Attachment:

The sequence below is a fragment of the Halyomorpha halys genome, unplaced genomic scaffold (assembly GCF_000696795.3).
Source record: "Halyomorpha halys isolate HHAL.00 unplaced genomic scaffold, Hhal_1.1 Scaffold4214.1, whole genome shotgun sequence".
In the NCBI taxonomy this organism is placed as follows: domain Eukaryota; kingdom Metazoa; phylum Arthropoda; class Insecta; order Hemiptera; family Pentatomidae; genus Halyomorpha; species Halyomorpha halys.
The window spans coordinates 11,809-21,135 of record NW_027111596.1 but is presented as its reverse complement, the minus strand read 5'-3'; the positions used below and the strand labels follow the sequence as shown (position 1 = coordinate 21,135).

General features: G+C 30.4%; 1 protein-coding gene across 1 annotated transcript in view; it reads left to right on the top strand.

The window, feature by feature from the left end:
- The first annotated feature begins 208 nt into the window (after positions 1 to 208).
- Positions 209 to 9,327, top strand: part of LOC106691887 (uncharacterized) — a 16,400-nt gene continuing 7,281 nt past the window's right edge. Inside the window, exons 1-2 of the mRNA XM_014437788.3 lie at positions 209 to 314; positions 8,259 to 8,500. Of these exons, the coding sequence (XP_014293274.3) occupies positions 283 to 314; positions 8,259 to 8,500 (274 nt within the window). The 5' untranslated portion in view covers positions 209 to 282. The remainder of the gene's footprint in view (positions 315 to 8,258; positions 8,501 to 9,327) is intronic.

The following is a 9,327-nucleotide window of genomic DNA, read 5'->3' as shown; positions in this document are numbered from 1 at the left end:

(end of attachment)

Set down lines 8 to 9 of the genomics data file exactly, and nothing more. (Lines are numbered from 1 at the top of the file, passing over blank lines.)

- Positions 209 to 9,327, top strand: part of LOC106691887 (uncharacterized) — a 16,400-nt gene continuing 7,281 nt past the window's right edge. Inside the window, exons 1-2 of the mRNA XM_014437788.3 lie at positions 209 to 314; positions 8,259 to 8,500. Of these exons, the coding sequence (XP_014293274.3) occupies positions 283 to 314; positions 8,259 to 8,500 (274 nt within the window). The 5' untranslated portion in view covers positions 209 to 282. The remainder of the gene's footprint in view (positions 315 to 8,258; positions 8,501 to 9,327) is intronic.

The following is a 9,327-nucleotide window of genomic DNA, read 5'->3' as shown; positions in this document are numbered from 1 at the left end: